“Destination Moon: The Remarkable and Improbable Voyage of Apollo 11” by Richard Mauer, Roaring Brook Press, 2019, 400 pages, $19.99

Mankind first reached the moon 50 years ago. It was widely considered one of the greatest accomplishments of all time.

“Destination Moon: The Remarkable and Improbable Voyage of Apollo 11” by Richard Mauer tells how we got there.

The book takes a different approach than most recent books appearing on the subject. Mauer starts the story in World War II and the Korean War.

His thesis is the Apollo program had roots back to World War II. The major players were largely veterans of those two conflicts. This included the administrators like Thomas Paine and James Webb, astronauts, including Deke Slayton and Neil Armstrong, and engineers as Max Faget and Wernher Von Braun (albeit on the other side).

Even many individuals key to Apollo’s success not in uniform during World War II played important roles during those earlier wars. One example was Charles Stark Draper. He developed a critical gyroscopic gunsight (among other accomplishments) during World War II, and played an important role in developing the onboard guidance, navigation and control computers used by Apollo.

Mauer follows six key figures: Paine, Web, Slayton, Faget, Von Braun, and Samuel C. Phillips (a WWII fighter pilot who demonstrated a talent for successfully running high-tech development projects in the 1950s) from their World War II experiences through the landing on the moon. He shows how these six, and others used their prior experiences to develop the plan used for Apollo and then successfully executed them.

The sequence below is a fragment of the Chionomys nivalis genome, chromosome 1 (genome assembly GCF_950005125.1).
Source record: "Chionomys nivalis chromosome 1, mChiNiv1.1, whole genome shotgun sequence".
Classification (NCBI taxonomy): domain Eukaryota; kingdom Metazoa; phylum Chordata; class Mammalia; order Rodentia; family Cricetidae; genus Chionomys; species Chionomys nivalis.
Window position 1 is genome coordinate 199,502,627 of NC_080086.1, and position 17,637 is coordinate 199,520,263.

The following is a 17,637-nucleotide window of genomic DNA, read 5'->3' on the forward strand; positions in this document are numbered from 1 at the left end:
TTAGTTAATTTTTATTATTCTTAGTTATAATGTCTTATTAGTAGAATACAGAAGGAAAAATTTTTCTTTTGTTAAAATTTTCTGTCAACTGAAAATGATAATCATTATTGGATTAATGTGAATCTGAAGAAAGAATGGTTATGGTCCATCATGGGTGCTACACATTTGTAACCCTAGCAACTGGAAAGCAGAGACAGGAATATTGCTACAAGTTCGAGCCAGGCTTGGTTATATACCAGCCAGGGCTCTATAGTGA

Mauer takes readers through the nuts and bolts development of the Apollo program, placing it in a historical, political and technical context. He shows the influence Soviet rivalry in space played in the development of America’s manned space program. He also shows how close the race to the moon was. (Yes, the Soviets were trying to get to the moon before the United States.)

“Destination Moon” is a refreshing take on the moon landing. It shows how a unique combination of circumstance and experiences permitted a long-shot program to succeed. It’s worth reading both as a history of the moon program and a guide to accomplishing difficult technology programs.

Mark Lardas, an engineer, freelance writer, amateur historian, and model-maker, lives in League City. His website is marklardas.com.

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